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Pope Elections: The Papal Conclave gets ready to elect new Pope.

Discussion in 'International Forum' started by MaxShimba, Mar 11, 2013.

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  1. MaxShimba

    MaxShimba JF-Expert Member

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    Cardinal Marc Ouellet, top center, prays next to Cardinal Angelo Bagnasco on Wednesday during a vespers celebration in St. Peter's Basilica at the Vatican. (Photo by AP Photo/Gregorio Borgia)

    The papal conclave, the process by which cardinals choose a new Pope, begins tomorrow in the Sistine Chapel. See the interactive graphic below for more details on how a new Pope is chosen.

    The decision will be made by 117 cardinals from around the world, and takes place entirely in secret.

    The result of the vote is announced to the world through the colour of smoke from the Sistine Chapel.

    If the smoke is white, a decision has been reached, and the new Pope comes out to make his first blessing to the assembled worshippers from the balcony of St Peter's Basilica.


  2. MaxShimba

    MaxShimba JF-Expert Member

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    [h=1]'Total lockdown': Vatican preps security for papal conclave[/h]
    Joe Raedle / Getty Images
    Canadian Cardinal Marc Ouellet makes his way to Vatican City on Monday. Security is tight ahead of the papal conclave, which is due to begin Tuesday.
    By Alastair Jamieson, Staff writer, NBC News
    ROME - Jamming devices to halt communication were installed at the Vatican on Monday, as part of a security lockdown ahead of the papal conclave.
    The behind-the-scenes ballot process is supposed to remain a secret, but modern technology left Roman Catholic Church officials taking no chances.
    Staff working alongside the cardinals voting inside the Sistine Chapel must swear an oath of secrecy."I expect they'll be on a total lockdown," NBC News' Vatican analyst George Weigel said. "Security is tight. It's got to be."
    Jamming devices will be used at the Sistine Chapel inside the Vatican and the nearby guest residences at Santa Marta where cardinals will sleep during the conclave, officials told reporters on Friday.
    After a weekend celebrating mass at their assigned parishes across Rome, all 115 cardinals are preparing to file into the Sistine Chapel tomorrow to begin the selection of the next pope. NBC's Lester Holt reports.

    The move will ensure cardinals cannot communicate with the outside world or use social media. It will also prevent hidden microphones from picking up the discussions.
    Any cardinals or Vatican workers –- such as those serving food in Santa Marta – breaching the code face excommunication from the church.
    "Even who said, 'pass the salt' is a secret,"wrote Sister Mary Ann Walsh, media relations director for the United States Conference of Catholic Bishops in a blog post. "In this electronic age, I worry some cardinals may go into iPad and Twitter withdrawal."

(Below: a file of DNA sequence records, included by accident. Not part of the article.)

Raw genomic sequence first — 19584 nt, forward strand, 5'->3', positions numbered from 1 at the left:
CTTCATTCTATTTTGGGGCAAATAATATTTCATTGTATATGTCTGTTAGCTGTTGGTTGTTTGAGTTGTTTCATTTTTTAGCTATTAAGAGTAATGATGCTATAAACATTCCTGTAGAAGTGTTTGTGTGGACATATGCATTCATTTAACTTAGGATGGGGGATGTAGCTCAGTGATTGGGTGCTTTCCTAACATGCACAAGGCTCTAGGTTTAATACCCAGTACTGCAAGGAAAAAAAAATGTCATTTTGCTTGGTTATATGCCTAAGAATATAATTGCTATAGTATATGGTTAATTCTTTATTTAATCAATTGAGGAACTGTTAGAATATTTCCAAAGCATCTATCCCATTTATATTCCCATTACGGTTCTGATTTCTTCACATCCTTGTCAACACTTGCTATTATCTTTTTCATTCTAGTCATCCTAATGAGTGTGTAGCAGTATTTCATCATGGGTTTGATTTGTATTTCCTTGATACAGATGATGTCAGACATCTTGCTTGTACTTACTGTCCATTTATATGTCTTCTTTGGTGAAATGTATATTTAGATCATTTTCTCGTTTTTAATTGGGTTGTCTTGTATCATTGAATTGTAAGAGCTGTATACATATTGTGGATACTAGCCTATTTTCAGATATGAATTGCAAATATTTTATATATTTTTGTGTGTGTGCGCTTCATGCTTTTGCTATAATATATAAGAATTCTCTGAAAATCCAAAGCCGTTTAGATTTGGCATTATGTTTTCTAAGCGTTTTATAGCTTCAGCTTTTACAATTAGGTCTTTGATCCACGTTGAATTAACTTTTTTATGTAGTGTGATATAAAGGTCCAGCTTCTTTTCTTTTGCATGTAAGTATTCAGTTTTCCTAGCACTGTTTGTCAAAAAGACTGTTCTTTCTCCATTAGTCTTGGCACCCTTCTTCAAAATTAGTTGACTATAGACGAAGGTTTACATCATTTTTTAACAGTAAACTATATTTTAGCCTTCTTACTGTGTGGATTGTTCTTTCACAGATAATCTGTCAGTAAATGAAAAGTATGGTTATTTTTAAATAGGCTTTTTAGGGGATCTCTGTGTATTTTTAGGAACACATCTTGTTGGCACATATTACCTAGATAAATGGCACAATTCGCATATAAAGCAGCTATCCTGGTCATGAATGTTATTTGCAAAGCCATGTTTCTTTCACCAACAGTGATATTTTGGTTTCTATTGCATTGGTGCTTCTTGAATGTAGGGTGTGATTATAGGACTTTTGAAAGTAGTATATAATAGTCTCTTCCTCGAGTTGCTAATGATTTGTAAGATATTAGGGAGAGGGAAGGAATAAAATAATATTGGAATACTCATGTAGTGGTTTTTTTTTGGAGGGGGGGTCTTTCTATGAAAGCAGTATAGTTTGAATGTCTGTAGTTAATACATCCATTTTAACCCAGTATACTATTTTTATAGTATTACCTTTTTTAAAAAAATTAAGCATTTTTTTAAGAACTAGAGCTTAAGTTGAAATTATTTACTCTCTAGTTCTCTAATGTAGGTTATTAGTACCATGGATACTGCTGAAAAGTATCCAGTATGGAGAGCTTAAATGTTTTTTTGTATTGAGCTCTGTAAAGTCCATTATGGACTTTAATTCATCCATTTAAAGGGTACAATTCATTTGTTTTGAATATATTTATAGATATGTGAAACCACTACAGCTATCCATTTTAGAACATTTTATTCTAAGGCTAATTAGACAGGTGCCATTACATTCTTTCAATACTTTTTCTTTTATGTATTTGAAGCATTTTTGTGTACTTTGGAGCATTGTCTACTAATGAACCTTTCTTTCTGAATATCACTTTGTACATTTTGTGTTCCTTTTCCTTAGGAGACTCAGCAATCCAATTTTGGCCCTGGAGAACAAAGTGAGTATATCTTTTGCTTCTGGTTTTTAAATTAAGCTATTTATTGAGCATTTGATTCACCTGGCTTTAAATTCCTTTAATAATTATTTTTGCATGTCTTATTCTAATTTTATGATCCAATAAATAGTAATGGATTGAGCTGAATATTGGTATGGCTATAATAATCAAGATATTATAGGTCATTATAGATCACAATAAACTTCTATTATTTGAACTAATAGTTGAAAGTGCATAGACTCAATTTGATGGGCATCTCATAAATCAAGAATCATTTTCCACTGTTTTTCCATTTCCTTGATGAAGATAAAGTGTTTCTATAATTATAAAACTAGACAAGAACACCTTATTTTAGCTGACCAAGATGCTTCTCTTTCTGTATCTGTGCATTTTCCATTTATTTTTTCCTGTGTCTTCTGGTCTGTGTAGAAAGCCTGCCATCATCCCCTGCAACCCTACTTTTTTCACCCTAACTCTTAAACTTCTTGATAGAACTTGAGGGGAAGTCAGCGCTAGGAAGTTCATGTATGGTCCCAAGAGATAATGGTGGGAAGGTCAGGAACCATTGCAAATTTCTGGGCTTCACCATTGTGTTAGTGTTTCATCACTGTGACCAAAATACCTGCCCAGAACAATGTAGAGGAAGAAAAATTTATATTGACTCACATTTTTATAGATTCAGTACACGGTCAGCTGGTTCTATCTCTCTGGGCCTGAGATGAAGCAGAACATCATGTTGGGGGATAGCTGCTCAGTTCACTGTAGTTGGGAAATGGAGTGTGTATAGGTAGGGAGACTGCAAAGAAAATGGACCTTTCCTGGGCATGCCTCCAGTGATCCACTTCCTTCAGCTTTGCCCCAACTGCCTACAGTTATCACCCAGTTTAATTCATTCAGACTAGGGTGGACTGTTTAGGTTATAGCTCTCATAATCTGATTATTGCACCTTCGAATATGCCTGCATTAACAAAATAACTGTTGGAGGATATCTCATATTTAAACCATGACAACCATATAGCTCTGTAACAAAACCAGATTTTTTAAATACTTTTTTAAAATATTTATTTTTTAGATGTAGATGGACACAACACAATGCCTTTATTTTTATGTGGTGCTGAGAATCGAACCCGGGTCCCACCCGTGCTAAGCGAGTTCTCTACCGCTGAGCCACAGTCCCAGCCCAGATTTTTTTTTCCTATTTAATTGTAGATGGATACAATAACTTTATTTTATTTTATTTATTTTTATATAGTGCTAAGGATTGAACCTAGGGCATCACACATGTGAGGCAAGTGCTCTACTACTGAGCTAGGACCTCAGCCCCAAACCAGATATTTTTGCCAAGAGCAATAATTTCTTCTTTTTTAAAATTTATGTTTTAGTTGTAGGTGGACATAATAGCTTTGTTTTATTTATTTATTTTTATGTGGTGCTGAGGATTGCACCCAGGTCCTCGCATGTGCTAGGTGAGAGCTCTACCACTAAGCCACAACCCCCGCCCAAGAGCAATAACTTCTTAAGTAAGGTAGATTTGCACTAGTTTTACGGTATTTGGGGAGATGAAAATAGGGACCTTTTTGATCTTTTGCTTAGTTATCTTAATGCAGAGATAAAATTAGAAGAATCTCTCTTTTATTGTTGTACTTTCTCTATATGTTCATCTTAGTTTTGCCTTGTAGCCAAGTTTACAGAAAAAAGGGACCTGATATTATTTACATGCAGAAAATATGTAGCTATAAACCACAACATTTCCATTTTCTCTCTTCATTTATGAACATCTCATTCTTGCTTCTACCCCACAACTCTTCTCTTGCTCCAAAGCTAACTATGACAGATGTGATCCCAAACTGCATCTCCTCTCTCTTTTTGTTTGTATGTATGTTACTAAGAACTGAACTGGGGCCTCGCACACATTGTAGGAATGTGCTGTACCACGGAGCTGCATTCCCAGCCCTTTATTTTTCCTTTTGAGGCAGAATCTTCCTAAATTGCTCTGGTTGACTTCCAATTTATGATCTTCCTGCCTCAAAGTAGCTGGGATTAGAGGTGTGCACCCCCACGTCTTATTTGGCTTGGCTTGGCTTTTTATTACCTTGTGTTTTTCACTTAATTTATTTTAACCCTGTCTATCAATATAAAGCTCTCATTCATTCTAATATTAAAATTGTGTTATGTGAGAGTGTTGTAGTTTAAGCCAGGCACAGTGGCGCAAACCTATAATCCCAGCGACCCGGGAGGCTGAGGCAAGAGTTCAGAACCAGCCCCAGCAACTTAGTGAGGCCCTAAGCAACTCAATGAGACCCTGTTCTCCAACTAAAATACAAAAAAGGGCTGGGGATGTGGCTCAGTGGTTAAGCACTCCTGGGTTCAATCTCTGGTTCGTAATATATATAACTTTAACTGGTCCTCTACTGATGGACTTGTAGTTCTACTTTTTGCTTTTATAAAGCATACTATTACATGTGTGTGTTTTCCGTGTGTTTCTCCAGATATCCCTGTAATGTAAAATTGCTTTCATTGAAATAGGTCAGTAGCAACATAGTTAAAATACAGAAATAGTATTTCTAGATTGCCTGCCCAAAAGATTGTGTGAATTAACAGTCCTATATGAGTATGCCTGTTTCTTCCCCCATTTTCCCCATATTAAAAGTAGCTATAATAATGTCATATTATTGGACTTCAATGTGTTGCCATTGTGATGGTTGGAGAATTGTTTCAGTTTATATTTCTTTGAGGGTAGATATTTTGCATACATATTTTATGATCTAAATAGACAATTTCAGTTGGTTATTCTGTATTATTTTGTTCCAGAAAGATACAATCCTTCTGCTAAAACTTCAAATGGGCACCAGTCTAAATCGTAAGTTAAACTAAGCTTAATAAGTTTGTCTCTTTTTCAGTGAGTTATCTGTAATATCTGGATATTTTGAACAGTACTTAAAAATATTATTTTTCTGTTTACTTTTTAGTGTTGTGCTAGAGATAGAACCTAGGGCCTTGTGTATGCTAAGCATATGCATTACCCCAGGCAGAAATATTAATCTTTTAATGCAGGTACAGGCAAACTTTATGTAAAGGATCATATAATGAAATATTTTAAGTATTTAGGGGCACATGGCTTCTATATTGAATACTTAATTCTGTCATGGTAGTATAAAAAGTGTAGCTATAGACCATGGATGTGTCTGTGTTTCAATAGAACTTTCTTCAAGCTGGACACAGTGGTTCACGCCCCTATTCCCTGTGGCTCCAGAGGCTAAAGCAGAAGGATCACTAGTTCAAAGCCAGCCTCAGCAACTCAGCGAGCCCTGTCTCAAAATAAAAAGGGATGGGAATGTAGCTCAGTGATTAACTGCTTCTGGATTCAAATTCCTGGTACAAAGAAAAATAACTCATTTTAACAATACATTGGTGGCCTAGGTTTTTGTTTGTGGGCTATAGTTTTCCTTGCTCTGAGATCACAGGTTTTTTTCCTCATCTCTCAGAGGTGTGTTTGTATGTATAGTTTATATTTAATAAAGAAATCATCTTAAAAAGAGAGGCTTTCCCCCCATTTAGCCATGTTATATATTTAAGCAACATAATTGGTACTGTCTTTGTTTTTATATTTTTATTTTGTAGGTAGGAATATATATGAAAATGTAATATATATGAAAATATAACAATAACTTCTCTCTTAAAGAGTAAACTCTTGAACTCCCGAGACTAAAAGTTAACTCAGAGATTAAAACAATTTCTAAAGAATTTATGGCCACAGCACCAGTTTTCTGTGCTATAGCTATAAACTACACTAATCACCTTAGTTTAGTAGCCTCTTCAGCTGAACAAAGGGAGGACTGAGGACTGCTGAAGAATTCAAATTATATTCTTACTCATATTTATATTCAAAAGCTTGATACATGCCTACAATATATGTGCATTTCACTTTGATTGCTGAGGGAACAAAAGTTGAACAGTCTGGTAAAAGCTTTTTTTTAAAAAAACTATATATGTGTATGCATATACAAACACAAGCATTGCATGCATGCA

To prevent any contact with the outside world, cardinals will also be taken the 750 yards from Santa Marta to the Sistine Chapel by bus.
    "The Vatican highly prizes the traditional Conclave secrecy - even more so after the leaks scandal that have plagued it in the past months," said Alessandro Speciale, Vatican correspondent for Religion News Service. "Most of the jamming measures were already in use in 2005, but of course, back then there were no smartphones and iPads. While cardinals will probably take their commitment to secrecy seriously, some of them are avid [Tweeters] and bloggers, and they might risk going into internet withdrawal if the conclave drags on too long."
    Weigel added: "It would be difficult for anyone to use a cellphone, even out of sight. With 115 cardinals in the Sistine Chapel, space is tight and it would be obvious if anyone was checking their phone."
    [h=1]Slideshow: Pope Benedict XVI's departure[/h]
    The pope delivers his final audience in St. Peter's Square as he prepares to stand down.
    Launch slideshow


  3. Cynic

    Cynic JF-Expert Member

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    Hawa jamaa inabidi wabadillike. 2013 na moshi wapi na wapi? wanachafua mazingira wakati tweeter & facebook zipo kwa ajili ya kufikisha ujumbe.
  4. BAK

    BAK JF-Expert Member

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    [h=1]Papal conclave to begin without any clear favourites[/h]Field remains open as Pope Benedict's unexpected resignation leaves cardinals without any obvious 'papabile' leaders

    Cardinal Angelo Scola, the archbishop of Milan, is seen as someone who could take a firm grip of the Roman Curia if elected pope. Photograph: Jeff J Mitchell/Getty Images

    The cardinals of the Roman Catholic church held their last meeting on Monday before the conclave to elect the next pope and used it to try to agree on the qualities they sought in the next leader of the world's 1.2 billion baptised Catholics.

    Though two of their number – cardinals Angelo Scola of Italy and Odilo Scherer from Brazil – began as favourites , all the signs were that the field was exceptionally open, and that the conclave could go on for longer than usual in recent times.